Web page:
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Leila Forouhar (born April 16, 1961 in Isfahan, Iran) is an Iranian singer and actress who is popular in Iran, Tajikistan and Afghanistan. She immigrated from Iran after the Iranian Revolution since solo female singers were banned from singing. Since 1988, She has been in Los Angeles.
Leila is the daughter of the latest Iranian actor Jahangir Forouhar. He had already established a solid background in the Iranian entertainment industry by the early 70s. Her father was to have a great influence on the future singer and she has spoken of this in detail in her interviews. She started following the foot steps of her father to movies, with her initiation beginning with the minor roles she played in various movies that were based mainly on the social issues of the Shah era. With time, she was able to secure a child star title and especially with the release of Soltaneh Ghalbhaa (King of Hearts), her fame had already spread to all three Persian countries. By her teenage years, she was already posing modeling shots for top fashion magazines along her work as an actress. Playing such various roles from the girl next door Ezteraab to a wanderer Three Sisters to a drug addict The Thirsty Ones, her image was well cemented in Persian society.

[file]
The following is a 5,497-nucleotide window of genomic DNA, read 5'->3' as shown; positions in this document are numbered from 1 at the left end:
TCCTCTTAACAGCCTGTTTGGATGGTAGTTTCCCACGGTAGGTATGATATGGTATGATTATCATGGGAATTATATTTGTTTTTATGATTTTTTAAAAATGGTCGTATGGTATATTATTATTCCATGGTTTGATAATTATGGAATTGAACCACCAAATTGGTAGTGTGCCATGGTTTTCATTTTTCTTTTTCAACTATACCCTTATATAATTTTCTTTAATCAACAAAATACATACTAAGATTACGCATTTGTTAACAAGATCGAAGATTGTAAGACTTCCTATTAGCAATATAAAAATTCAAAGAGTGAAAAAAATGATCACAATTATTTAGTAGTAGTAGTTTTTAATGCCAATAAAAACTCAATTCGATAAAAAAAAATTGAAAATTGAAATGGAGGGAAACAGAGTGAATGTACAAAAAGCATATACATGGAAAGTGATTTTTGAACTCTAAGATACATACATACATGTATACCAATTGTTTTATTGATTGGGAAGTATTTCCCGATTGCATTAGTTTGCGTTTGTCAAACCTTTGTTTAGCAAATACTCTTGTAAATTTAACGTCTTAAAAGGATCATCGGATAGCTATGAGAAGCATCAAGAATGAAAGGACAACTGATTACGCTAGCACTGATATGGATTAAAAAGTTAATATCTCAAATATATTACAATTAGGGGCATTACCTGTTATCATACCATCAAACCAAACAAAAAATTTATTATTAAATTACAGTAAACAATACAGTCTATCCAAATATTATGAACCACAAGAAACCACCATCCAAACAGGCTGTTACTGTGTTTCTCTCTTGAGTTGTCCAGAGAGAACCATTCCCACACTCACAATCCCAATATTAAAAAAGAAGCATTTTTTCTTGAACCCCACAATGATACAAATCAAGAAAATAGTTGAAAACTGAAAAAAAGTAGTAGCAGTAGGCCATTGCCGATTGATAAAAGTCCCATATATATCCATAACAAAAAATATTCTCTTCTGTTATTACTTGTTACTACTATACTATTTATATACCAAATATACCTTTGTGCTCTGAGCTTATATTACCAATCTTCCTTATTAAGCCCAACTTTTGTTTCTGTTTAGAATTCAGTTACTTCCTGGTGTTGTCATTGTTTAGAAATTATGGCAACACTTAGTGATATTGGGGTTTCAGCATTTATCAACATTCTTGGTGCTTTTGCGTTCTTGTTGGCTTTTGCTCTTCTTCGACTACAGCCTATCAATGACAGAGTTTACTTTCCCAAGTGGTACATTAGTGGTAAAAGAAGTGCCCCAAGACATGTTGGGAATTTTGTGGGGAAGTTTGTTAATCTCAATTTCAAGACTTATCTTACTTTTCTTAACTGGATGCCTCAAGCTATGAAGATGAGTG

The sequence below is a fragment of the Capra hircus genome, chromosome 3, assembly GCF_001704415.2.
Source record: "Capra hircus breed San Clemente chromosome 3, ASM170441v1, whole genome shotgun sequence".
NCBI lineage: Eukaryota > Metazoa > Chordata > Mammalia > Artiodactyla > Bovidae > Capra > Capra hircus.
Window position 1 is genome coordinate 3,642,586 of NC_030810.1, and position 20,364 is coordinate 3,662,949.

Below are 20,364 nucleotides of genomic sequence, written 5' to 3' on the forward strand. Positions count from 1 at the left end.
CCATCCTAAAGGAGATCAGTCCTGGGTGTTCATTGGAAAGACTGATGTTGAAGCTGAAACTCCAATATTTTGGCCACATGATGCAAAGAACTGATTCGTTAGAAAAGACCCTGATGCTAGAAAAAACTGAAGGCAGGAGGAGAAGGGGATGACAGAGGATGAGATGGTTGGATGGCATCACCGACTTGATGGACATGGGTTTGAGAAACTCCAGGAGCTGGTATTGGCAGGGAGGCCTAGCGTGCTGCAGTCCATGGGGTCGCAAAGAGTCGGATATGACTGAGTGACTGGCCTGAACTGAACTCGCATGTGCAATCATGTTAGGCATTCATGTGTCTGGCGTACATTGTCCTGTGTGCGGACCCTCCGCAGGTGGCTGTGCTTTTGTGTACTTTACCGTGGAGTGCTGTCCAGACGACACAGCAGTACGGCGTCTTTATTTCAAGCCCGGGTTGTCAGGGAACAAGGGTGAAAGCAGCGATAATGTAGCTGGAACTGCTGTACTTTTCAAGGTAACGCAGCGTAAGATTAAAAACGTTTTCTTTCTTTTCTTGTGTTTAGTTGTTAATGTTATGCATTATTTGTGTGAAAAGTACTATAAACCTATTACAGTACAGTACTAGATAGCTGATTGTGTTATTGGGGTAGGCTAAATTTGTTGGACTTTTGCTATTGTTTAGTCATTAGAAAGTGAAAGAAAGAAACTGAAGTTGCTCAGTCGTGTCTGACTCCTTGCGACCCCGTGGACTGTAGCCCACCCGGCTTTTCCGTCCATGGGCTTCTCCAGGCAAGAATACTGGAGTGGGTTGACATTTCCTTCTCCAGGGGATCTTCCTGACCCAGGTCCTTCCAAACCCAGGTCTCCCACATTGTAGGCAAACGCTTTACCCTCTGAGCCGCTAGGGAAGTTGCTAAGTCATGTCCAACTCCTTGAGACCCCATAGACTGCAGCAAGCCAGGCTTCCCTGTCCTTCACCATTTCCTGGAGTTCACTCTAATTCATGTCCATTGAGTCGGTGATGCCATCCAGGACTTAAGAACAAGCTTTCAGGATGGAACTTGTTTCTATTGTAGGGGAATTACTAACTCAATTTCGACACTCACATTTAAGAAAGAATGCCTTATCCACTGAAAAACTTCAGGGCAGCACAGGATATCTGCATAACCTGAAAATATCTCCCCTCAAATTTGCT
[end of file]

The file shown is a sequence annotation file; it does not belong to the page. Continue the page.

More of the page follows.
In 1974, Leila began a new direction to her career when she announced her break into the music industry. After a few voice tests, Leila was immediately given an opportunity to record an album. The instant best-seller titled Leila Forouhar recorded in Iran flew off the shelves in Afghanistan in less than a day. The music videos accompanying this album were TV stations' most requested for months, and to this day remain classics. Particularly the songs "Cheshma-e-Nour" and "Eshgh Mesle Atisheh" made headlines in distinct entertainment publications which raved about the new singing sensation. A huge success, it was praised as the greatest album introduced to the Afghan society by a female singer. So well was its reception that she immediately unseated the then favorite singer Googoosh as the most popular female singer. The young Leila which had been seen as a child star was dancing rhythmically to tunes that absorbed her early fans but critics as well.